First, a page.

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Americans received a new education on Kentucky Sen. Rand Paul's labyrinthine foreign policy views as he sparred with former Vice President Dick Cheney across the Sunday shows. 

In a segment that was teased ahead of his appearance on Meet the Press today, Paul was asked by David Gregory if he believes that Cheney is a credible critic of President Obama on the recent turmoil in Iraq. (In case you missed it, Cheney and others have been quite vocal.)

After turning the question around by asking whether supporters of the Second Gulf War had it right about weapons of mass destruction or the ease with which democracy would take root in Iraq, Paul said something pretty remarkable.

And what’s going on now, I don’t blame on President Obama. Has he really got the solution? Maybe there is no solution. But I do blame the Iraq War on the chaos that is in the Middle East. I also blame those who are for the Iraq War for emboldening Iran. These are the same people now who are petrified of what Iran may become, and I understand some of their worry." 

On he went, linking the consequences of the U.S. invasion of Iraq to an Iranian "hegemony" in the Middle East.

And so we've arrived at one of the weirder moment in the 2016 build-up/Iraq War rehash, where the president's reluctance to get heavily reinvested in Iraq has found a prominent voice of support in the corner of the Republican Party.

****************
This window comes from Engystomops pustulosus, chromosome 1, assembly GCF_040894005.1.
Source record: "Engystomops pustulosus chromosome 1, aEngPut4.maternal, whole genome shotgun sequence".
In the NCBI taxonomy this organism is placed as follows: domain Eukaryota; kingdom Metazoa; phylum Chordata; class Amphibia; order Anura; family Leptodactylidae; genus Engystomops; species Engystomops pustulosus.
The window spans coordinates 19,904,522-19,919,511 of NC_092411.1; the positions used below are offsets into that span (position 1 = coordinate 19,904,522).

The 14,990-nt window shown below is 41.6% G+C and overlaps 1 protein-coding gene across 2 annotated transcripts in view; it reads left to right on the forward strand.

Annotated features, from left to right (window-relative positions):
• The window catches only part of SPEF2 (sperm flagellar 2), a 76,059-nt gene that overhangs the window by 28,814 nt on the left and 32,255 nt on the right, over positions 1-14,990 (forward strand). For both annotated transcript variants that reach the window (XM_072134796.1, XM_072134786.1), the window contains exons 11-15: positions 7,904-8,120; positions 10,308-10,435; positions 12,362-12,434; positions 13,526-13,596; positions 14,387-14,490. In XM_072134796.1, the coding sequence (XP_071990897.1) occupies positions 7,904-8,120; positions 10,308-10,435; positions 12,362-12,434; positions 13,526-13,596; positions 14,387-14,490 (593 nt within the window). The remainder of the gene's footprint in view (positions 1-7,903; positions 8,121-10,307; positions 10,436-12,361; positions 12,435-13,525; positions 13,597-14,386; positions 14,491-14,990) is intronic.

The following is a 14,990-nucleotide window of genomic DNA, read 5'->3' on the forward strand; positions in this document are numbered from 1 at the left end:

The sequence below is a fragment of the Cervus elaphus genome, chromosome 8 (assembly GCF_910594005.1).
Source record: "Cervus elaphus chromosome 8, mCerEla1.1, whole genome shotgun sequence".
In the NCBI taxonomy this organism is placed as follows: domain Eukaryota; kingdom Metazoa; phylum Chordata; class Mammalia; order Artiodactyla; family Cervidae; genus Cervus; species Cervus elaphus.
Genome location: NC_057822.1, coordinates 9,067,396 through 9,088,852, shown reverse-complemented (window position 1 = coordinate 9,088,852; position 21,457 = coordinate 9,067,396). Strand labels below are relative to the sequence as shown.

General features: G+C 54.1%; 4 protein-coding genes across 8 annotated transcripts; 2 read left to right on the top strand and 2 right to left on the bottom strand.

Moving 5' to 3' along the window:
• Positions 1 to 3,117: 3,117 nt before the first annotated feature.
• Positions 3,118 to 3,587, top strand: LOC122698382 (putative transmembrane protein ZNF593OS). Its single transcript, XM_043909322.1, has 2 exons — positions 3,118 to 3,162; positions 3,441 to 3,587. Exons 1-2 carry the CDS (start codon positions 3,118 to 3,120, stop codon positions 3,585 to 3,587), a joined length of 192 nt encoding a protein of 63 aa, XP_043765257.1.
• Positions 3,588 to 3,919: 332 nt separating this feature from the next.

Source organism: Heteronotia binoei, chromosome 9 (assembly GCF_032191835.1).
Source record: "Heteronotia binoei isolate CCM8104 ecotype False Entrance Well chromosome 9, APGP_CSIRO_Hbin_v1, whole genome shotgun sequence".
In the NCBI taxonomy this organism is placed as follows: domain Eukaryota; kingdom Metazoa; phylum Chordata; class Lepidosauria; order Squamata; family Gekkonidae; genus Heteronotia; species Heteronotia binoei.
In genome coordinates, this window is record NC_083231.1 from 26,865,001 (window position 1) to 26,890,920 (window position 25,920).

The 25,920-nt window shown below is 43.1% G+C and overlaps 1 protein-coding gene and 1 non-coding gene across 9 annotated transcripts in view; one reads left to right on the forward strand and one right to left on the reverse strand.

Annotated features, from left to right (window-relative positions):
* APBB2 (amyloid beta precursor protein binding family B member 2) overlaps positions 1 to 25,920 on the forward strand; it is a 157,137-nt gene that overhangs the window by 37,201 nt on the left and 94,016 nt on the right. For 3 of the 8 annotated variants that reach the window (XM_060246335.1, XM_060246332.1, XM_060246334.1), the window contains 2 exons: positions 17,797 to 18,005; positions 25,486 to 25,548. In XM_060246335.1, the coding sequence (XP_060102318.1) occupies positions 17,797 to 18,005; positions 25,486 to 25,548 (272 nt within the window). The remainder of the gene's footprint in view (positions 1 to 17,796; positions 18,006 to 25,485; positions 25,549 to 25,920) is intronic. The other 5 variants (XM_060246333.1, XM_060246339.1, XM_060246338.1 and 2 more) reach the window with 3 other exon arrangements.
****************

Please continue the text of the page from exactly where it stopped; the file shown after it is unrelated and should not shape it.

Here's the clip of Paul:

Over at This Week, Cheney took a moment out of his lengthy diatribe about President Obama's fecklessness on Iraq and foreign policy to respond to Paul's charges. 

Rand Paul, with all due respect, is basically an isolationist. He doesn't believe we ought to be involved in that part of the world. I think it's absolutely essential."

Cheney added that he fears a new 9/11-style attack, one with much more dangerous weapons instead "airline tickets and boxcutters" and advocated for American troops to be returned to Iraq. 

But the takeaway was really the Cheney-Paul divide. The Drudge Siren was sounded:

Here were a few interesting responses:

It could also be argued that Paul is laying some groundwork of his own by drawing focus to the folly of the Iraq War, especially if he ultimately plans to run against candidates (Republicans and one Democrat in particular) who cast ballots for or gave speeches in favor of the Iraq War.

Here is the whole interview with Cheney including the (lengthy) critiques of President Obama and the response to Paul, which begins at the start of the fourth minute.

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